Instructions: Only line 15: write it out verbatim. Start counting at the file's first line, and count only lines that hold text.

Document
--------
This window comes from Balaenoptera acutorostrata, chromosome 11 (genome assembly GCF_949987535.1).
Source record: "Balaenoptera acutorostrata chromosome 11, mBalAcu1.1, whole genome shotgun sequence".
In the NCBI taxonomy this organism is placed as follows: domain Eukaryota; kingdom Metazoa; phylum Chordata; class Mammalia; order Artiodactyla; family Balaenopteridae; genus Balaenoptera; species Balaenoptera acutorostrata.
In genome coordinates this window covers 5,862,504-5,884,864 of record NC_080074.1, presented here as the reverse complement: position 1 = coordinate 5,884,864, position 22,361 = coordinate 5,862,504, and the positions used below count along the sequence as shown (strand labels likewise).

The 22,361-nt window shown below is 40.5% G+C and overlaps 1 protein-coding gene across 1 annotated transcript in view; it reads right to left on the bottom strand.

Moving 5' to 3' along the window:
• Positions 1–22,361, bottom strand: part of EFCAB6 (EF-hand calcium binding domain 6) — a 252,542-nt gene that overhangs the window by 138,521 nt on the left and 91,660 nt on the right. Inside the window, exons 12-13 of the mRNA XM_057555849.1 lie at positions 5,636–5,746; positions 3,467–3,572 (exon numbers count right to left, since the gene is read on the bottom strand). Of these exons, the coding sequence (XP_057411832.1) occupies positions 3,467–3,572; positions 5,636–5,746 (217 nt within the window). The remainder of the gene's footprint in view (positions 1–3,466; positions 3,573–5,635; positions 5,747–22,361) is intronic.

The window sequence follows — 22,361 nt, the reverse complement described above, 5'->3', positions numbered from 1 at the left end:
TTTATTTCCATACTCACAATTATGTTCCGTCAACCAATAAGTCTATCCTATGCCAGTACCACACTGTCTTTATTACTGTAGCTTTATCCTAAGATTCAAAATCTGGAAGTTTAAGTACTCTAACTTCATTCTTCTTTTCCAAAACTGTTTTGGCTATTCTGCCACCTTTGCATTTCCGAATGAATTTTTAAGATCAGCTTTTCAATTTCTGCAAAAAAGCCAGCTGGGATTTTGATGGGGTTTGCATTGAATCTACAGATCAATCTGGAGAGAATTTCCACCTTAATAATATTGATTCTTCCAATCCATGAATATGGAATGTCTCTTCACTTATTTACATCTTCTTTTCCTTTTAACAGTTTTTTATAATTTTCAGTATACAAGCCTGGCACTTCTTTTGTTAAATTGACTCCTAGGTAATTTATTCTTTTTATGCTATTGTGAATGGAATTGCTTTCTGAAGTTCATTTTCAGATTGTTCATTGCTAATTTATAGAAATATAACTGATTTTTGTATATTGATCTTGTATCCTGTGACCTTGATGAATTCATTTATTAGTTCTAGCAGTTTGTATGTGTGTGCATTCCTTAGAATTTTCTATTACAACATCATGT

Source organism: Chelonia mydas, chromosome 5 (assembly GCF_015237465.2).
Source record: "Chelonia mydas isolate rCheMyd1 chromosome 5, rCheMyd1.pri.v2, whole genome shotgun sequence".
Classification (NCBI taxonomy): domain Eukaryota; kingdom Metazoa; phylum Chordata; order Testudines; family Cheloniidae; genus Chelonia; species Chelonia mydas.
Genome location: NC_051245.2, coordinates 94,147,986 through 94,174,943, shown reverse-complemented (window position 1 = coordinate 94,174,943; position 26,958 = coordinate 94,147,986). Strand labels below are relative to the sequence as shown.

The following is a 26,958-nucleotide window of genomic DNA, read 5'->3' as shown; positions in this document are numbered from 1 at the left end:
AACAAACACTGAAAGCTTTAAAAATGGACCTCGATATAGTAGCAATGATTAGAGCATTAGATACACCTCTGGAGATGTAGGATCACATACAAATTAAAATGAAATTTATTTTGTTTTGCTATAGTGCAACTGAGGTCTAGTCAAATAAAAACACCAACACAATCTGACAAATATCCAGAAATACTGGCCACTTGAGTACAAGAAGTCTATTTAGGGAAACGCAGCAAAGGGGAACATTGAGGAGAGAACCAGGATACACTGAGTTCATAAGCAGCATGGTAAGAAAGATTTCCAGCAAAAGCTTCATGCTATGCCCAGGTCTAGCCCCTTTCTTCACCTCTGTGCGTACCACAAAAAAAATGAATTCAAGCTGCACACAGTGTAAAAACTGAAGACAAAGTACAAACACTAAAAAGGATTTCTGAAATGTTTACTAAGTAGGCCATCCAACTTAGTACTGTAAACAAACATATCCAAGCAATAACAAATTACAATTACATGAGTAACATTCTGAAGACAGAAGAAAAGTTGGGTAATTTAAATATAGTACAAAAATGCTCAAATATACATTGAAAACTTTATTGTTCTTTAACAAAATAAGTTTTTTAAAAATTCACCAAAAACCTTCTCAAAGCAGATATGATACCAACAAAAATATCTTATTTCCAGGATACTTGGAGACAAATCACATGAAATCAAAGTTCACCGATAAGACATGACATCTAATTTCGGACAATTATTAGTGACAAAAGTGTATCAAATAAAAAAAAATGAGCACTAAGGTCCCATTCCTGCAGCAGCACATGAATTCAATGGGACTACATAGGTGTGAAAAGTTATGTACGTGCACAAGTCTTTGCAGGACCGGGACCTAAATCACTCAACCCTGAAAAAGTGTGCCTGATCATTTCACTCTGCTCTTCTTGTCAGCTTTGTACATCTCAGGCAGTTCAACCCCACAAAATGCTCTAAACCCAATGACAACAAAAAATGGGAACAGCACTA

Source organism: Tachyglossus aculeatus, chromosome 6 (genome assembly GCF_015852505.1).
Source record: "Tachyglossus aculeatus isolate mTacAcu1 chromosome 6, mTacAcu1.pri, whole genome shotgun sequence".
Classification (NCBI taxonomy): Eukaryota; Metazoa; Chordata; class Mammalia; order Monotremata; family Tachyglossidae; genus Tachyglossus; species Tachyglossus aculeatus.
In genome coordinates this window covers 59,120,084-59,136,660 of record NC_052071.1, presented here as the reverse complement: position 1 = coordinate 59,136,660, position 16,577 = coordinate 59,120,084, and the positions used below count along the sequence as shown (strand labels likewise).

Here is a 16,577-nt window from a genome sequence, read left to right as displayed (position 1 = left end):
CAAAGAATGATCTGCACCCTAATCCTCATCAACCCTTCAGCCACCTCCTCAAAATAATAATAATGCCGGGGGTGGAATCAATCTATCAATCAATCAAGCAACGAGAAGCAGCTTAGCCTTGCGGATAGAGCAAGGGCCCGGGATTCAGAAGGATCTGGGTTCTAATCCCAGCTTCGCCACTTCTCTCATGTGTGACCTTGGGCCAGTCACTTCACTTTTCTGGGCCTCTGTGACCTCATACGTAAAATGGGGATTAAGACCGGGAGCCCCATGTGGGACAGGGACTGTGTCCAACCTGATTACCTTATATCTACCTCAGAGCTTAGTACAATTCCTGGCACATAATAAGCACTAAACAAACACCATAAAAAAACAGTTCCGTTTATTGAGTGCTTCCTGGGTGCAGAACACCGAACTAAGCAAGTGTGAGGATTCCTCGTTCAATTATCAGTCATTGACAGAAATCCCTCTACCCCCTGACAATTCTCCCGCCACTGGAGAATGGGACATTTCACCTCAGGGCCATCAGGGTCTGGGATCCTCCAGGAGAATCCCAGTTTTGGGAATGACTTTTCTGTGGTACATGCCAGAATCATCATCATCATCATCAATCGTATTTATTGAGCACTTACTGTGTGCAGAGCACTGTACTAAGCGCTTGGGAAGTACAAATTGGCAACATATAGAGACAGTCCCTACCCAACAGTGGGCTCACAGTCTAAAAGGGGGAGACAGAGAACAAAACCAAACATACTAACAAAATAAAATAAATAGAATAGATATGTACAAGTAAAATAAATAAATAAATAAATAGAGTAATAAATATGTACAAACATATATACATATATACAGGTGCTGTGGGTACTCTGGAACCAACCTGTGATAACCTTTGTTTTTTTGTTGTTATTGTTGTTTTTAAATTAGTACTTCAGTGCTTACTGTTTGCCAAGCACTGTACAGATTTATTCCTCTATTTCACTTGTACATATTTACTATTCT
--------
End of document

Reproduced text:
AACAAACACTGAAAGCTTTAAAAATGGACCTCGATATAGTAGCAATGATTAGAGCATTAGATACACCTCTGGAGATGTAGGATCACATACAAATTAAAATGAAATTTATTTTGTTTTGCTATAGTGCAACTGAGGTCTAGTCAAATAAAAACACCAACACAATCTGACAAATATCCAGAAATACTGGCCACTTGAGTACAAGAAGTCTATTTAGGGAAACGCAGCAAAGGGGAACATTGAGGAGAGAACCAGGATACACTGAGTTCATAAGCAGCATGGTAAGAAAGATTTCCAGCAAAAGCTTCATGCTATGCCCAGGTCTAGCCCCTTTCTTCACCTCTGTGCGTACCACAAAAAAAATGAATTCAAGCTGCACACAGTGTAAAAACTGAAGACAAAGTACAAACACTAAAAAGGATTTCTGAAATGTTTACTAAGTAGGCCATCCAACTTAGTACTGTAAACAAACATATCCAAGCAATAACAAATTACAATTACATGAGTAACATTCTGAAGACAGAAGAAAAGTTGGGTAATTTAAATATAGTACAAAAATGCTCAAATATACATTGAAAACTTTATTGTTCTTTAACAAAATAAGTTTTTTAAAAATTCACCAAAAACCTTCTCAAAGCAGATATGATACCAACAAAAATATCTTATTTCCAGGATACTTGGAGACAAATCACATGAAATCAAAGTTCACCGATAAGACATGACATCTAATTTCGGACAATTATTAGTGACAAAAGTGTATCAAATAAAAAAAAATGAGCACTAAGGTCCCATTCCTGCAGCAGCACATGAATTCAATGGGACTACATAGGTGTGAAAAGTTATGTACGTGCACAAGTCTTTGCAGGACCGGGACCTAAATCACTCAACCCTGAAAAAGTGTGCCTGATCATTTCACTCTGCTCTTCTTGTCAGCTTTGTACATCTCAGGCAGTTCAACCCCACAAAATGCTCTAAACCCAATGACAACAAAAAATGGGAACAGCACTA